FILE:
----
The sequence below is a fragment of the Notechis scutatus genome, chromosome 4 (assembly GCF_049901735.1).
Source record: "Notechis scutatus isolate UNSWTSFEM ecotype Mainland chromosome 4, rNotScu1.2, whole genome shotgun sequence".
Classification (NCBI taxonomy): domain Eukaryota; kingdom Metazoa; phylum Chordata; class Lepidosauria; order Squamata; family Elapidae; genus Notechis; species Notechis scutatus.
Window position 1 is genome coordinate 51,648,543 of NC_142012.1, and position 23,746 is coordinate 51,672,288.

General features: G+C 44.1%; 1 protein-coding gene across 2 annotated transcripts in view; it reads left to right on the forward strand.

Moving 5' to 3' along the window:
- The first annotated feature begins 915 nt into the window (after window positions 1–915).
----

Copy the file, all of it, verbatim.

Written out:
The sequence below is a fragment of the Notechis scutatus genome, chromosome 4 (assembly GCF_049901735.1).
Source record: "Notechis scutatus isolate UNSWTSFEM ecotype Mainland chromosome 4, rNotScu1.2, whole genome shotgun sequence".
Classification (NCBI taxonomy): domain Eukaryota; kingdom Metazoa; phylum Chordata; class Lepidosauria; order Squamata; family Elapidae; genus Notechis; species Notechis scutatus.
Window position 1 is genome coordinate 51,648,543 of NC_142012.1, and position 23,746 is coordinate 51,672,288.

General features: G+C 44.1%; 1 protein-coding gene across 2 annotated transcripts in view; it reads left to right on the forward strand.

Moving 5' to 3' along the window:
- The first annotated feature begins 915 nt into the window (after window positions 1–915).